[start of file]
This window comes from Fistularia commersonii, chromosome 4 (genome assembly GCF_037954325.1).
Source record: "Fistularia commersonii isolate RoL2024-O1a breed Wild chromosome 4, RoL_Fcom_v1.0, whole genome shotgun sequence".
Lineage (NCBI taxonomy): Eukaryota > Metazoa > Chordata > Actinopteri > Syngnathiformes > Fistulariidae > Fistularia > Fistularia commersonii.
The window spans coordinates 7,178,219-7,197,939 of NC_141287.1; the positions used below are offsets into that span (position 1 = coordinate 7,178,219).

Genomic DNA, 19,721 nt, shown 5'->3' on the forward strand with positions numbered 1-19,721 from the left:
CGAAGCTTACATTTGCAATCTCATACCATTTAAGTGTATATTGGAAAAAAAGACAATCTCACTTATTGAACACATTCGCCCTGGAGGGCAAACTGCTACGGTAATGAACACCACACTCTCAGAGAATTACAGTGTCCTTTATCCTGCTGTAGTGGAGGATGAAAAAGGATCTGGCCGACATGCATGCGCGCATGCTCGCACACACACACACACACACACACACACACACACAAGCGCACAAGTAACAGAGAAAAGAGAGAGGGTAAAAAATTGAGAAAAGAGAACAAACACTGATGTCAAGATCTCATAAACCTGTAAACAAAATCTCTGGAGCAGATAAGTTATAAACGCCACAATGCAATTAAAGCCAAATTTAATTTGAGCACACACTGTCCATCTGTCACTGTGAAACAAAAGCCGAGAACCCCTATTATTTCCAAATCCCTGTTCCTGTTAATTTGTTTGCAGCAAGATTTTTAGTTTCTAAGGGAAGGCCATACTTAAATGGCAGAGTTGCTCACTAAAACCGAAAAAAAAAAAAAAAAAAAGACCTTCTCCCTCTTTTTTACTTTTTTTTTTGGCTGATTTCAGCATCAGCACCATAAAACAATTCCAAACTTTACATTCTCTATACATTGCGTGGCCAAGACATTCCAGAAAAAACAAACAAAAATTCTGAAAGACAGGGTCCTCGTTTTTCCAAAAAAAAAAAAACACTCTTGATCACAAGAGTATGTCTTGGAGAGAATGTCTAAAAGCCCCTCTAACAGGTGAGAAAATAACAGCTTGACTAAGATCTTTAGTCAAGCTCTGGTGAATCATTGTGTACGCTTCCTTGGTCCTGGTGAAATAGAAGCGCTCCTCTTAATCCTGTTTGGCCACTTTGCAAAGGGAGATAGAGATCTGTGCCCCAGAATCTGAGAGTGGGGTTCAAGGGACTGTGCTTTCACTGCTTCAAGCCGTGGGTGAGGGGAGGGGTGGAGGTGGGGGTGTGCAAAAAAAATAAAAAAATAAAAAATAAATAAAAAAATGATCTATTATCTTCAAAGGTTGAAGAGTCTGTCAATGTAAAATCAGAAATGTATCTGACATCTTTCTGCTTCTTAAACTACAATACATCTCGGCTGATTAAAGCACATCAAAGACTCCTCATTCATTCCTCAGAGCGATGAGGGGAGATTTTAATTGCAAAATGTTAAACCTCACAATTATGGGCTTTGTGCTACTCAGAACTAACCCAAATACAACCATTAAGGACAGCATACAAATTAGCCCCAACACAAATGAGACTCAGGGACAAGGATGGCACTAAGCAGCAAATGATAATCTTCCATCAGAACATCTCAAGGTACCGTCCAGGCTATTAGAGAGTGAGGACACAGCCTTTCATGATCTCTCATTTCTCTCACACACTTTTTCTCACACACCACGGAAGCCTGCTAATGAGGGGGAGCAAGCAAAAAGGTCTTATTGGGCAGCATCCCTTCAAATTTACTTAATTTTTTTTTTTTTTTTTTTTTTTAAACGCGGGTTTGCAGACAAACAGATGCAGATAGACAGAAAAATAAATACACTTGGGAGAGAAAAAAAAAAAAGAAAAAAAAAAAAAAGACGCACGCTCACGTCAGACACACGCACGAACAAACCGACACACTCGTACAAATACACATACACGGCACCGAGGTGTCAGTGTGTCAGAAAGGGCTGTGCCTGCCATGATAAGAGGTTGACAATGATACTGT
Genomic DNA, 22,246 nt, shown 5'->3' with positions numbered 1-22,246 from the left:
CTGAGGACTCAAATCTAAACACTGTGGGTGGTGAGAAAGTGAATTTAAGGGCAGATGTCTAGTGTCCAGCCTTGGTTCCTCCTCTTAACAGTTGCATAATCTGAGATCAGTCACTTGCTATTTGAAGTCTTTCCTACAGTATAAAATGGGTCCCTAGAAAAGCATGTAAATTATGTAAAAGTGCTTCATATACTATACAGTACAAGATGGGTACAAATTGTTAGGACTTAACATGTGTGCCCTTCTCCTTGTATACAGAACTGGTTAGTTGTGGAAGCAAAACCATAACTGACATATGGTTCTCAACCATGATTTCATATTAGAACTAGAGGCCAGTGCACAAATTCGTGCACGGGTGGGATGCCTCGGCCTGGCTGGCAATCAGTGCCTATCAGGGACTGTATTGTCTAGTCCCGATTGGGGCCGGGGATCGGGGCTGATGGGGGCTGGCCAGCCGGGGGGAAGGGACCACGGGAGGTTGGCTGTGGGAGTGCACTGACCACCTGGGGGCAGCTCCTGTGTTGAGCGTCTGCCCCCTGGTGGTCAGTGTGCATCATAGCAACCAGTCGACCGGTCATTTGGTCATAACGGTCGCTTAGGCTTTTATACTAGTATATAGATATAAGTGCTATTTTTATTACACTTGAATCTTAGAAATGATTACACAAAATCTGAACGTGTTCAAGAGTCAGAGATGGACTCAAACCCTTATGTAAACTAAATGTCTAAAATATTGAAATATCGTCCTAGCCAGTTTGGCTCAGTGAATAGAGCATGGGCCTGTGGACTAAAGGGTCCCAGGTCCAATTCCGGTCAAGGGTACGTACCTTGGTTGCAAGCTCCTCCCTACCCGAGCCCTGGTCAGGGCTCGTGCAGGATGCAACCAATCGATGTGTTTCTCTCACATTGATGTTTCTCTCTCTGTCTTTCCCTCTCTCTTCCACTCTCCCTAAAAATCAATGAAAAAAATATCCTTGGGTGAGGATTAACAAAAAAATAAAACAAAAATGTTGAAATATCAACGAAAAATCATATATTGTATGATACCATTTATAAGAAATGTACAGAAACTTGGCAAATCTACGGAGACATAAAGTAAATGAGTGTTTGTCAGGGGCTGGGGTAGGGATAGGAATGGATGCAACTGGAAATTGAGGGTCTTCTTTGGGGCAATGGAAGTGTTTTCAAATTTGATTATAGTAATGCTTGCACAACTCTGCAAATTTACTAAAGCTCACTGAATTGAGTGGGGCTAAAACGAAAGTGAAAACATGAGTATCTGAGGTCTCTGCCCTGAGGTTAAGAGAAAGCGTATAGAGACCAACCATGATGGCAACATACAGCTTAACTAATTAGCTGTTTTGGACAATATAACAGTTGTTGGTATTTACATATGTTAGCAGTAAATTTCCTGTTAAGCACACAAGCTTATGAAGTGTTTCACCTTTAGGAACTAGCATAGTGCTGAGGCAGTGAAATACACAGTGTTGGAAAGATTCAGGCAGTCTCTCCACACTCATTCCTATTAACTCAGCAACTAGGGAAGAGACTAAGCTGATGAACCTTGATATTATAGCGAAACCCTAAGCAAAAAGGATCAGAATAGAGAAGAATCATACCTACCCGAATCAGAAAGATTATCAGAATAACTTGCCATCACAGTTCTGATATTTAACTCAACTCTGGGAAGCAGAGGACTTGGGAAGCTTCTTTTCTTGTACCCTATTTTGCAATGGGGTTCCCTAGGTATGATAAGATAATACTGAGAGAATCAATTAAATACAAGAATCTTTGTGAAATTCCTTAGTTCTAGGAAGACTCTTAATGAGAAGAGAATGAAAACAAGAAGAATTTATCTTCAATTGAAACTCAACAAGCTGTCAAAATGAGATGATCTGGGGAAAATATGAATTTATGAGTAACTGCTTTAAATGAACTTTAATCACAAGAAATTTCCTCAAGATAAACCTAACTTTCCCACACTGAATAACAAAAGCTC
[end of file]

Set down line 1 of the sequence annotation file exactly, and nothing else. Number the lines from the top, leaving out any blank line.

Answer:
This window comes from Fistularia commersonii, chromosome 4 (genome assembly GCF_037954325.1).